So for the Amber books to have this idea is cool on its own, but it helps to start what I call, inelegantly, fantasy dealing with SF ideas. How would an idea work fully fleshed out but without physics behind it, with magic behind it instead? Most works that do this are science fantasy, but Amber is pretty solidly straight fantasy – for the most part. There’s one thing in the second half that might blur that line.
What’s so important about this is that the implication about many worlds, many dimensions, is different – there is one base reality, or two maybe; The Shadows happened because of stuff in the backstory that happened to Corwin’s ancestors. There’s a unicorn involved, and a crazy hunchback, and they might have gotten it on out in the pure Chaos-stuff.
The other big reason I want to talk about these books is their use of Chaos. Like Moorcock’s novels, they posit that Chaos is not inherently bad, as traditional fantasy does. They, too, have a yin-yang thing going. Specifically, in Amber, that the Amber family, representing order, has a chaotic home life, while the royal families of Chaos are staid and traditional, with orderly duels and the like. In fact, failure to observe duel etiquette is what gets Corwin in trouble near book’s end.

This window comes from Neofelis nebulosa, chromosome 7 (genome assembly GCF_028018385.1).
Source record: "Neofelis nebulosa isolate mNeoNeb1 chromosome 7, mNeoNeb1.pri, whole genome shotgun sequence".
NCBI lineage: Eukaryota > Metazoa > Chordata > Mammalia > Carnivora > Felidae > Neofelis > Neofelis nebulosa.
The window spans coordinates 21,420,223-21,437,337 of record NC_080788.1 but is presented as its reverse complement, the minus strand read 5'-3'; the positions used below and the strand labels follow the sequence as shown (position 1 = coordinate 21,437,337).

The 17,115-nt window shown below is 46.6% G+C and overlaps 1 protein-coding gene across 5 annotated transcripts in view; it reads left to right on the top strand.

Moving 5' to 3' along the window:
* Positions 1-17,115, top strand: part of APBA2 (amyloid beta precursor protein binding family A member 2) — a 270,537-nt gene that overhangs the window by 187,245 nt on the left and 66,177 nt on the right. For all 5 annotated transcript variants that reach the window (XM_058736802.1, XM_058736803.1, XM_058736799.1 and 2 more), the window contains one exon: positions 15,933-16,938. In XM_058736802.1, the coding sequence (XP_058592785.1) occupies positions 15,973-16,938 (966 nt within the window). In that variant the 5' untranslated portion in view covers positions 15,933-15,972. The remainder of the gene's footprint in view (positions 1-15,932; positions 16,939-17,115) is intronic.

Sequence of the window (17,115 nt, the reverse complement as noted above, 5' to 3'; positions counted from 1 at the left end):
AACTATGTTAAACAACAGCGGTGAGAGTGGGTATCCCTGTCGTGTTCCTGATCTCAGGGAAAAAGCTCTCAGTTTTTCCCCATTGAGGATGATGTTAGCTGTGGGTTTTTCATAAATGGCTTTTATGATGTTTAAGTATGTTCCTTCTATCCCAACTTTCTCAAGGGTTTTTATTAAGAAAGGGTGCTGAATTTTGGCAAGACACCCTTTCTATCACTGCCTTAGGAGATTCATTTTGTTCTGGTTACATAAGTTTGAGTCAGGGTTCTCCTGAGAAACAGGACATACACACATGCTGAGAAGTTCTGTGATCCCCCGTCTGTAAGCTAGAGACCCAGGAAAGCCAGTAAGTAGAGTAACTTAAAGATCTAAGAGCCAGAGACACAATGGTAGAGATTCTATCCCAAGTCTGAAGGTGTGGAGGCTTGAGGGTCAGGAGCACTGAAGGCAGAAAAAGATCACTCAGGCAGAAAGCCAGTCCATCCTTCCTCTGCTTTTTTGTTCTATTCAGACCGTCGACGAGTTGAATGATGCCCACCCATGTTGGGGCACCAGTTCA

Why does this matter? Well, for a genre that (arguably) started with the Gothic, it made sense for fantasy to be based in the idea of order. The good guys are police, in a sense, they want to keep the world working properly. The bad guys might want to take over the world and control it all themselves, but somehow their troops are the disorderly ones with the misshapen armor (and maybe bodies). With Moorcock and Zelazny, as well as their contemporaries, writers began to explore what good and evil might be outside the order/chaos binary. Among other things, this led pretty directly to the dual binaries of Dungeons of Dragons, where a character can be good, neutral, evil – and will also have to be, simultaneously, chaotic, neutral, or lawful. I believe Gygax was pretty open about his idea coming from Moorcock’s work (some of Moorcock’s stuff appeared in the first monster and deity compendiums). So it has shaped a great deal of what we think about when we think about fantasy – at least, a certain portion.
Also, I really like it. You should read it.